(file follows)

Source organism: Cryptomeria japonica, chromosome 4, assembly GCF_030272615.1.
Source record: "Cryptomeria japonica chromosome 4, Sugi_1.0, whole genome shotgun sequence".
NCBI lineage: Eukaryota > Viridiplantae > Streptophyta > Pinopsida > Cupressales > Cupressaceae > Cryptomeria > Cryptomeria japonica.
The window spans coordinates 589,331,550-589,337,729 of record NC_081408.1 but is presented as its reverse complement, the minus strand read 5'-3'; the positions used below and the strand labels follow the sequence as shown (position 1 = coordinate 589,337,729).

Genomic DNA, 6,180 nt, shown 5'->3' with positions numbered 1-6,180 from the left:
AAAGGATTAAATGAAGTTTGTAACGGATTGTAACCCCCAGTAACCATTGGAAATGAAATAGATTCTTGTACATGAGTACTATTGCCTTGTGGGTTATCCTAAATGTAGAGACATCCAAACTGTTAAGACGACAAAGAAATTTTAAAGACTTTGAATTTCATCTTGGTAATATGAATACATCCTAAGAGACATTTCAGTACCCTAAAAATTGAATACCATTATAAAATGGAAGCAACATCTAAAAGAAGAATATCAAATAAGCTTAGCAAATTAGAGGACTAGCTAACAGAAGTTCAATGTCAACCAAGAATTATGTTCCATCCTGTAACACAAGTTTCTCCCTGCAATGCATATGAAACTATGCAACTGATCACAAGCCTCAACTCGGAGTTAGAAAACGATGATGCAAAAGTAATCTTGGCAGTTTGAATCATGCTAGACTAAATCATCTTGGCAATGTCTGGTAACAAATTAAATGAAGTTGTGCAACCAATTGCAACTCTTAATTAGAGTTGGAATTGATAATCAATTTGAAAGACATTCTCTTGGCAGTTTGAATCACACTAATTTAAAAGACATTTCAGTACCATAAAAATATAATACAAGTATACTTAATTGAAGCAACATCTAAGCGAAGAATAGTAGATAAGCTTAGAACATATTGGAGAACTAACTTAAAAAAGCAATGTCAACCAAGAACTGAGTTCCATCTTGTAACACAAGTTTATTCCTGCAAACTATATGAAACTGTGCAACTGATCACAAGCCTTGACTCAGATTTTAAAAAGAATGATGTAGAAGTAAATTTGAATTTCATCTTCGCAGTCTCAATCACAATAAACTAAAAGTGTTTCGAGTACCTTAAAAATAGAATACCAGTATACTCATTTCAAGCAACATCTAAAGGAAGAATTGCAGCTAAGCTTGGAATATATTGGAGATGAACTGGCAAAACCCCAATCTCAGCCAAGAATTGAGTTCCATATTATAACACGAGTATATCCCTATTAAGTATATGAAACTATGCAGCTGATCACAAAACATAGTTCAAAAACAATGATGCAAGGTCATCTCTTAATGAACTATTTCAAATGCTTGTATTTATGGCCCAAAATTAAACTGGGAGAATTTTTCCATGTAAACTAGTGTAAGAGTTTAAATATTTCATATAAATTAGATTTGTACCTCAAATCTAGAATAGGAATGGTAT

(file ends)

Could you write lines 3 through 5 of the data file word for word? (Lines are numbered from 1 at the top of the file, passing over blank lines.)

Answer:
NCBI lineage: Eukaryota > Viridiplantae > Streptophyta > Pinopsida > Cupressales > Cupressaceae > Cryptomeria > Cryptomeria japonica.
The window spans coordinates 589,331,550-589,337,729 of record NC_081408.1 but is presented as its reverse complement, the minus strand read 5'-3'; the positions used below and the strand labels follow the sequence as shown (position 1 = coordinate 589,337,729).

Genomic DNA, 6,180 nt, shown 5'->3' with positions numbered 1-6,180 from the left: